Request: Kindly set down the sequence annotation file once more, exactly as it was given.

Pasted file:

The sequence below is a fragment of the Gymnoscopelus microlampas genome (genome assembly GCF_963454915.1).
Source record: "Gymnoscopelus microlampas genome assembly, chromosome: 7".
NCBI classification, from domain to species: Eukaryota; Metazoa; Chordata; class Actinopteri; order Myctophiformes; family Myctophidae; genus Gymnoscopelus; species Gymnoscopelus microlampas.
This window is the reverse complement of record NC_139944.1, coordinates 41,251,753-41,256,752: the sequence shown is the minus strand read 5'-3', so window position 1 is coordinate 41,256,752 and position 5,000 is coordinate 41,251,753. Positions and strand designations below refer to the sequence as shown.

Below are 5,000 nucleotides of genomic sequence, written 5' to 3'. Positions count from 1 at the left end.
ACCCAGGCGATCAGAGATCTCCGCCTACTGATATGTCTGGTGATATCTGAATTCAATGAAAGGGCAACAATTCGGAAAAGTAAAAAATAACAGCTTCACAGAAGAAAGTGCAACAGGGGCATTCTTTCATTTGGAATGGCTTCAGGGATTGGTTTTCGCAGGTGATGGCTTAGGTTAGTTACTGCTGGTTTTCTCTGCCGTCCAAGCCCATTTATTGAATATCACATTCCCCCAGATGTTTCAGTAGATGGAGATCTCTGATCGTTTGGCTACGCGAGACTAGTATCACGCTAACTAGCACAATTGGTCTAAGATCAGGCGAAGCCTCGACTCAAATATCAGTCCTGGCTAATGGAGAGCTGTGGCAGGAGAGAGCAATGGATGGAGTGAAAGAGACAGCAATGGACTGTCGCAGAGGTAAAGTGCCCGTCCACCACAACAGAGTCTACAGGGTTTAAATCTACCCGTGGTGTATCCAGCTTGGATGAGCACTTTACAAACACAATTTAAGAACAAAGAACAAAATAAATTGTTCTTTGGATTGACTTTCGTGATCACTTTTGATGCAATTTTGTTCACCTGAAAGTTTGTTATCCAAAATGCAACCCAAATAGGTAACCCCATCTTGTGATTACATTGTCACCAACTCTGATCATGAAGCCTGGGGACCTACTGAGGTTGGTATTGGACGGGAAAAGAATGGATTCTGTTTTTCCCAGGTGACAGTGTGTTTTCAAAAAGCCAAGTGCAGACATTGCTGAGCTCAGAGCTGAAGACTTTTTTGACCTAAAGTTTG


The sequence below is a fragment of the Gymnoscopelus microlampas genome (genome assembly GCF_963454915.1).
Source record: "Gymnoscopelus microlampas genome assembly, chromosome: 7".
NCBI classification, from domain to species: Eukaryota; Metazoa; Chordata; class Actinopteri; order Myctophiformes; family Myctophidae; genus Gymnoscopelus; species Gymnoscopelus microlampas.
This window is the reverse complement of record NC_139944.1, coordinates 41,251,753-41,256,752: the sequence shown is the minus strand read 5'-3', so window position 1 is coordinate 41,256,752 and position 5,000 is coordinate 41,251,753. Positions and strand designations below refer to the sequence as shown.

Below are 5,000 nucleotides of genomic sequence, written 5' to 3'. Positions count from 1 at the left end.
ACCCAGGCGATCAGAGATCTCCGCCTACTGATATGTCTGGTGATATCTGAATTCAATGAAAGGGCAACAATTCGGAAAAGTAAAAAATAACAGCTTCACAGAAGAAAGTGCAACAGGGGCATTCTTTCATTTGGAATGGCTTCAGGGATTGGTTTTCGCAGGTGATGGCTTAGGTTAGTTACTGCTGGTTTTCTCTGCCGTCCAAGCCCATTTATTGAATATCACATTCCCCCAGATGTTTCAGTAGATGGAGATCTCTGATCGTTTGGCTACGCGAGACTAGTATCACGCTAACTAGCACAATTGGTCTAAGATCAGGCGAAGCCTCGACTCAAATATCAGTCCTGGCTAATGGAGAGCTGTGGCAGGAGAGAGCAATGGATGGAGTGAAAGAGACAGCAATGGACTGTCGCAGAGGTAAAGTGCCCGTCCACCACAACAGAGTCTACAGGGTTTAAATCTACCCGTGGTGTATCCAGCTTGGATGAGCACTTTACAAACACAATTTAAGAACAAAGAACAAAATAAATTGTTCTTTGGATTGACTTTCGTGATCACTTTTGATGCAATTTTGTTCACCTGAAAGTTTGTTATCCAAAATGCAACCCAAATAGGTAACCCCATCTTGTGATTACATTGTCACCAACTCTGATCATGAAGCCTGGGGACCTACTGAGGTTGGTATTGGACGGGAAAAGAATGGATTCTGTTTTTCCCAGGTGACAGTGTGTTTTCAAAAAGCCAAGTGCAGACATTGCTGAGCTCAGAGCTGAAGACTTTTTTGACCTAAAGTTTG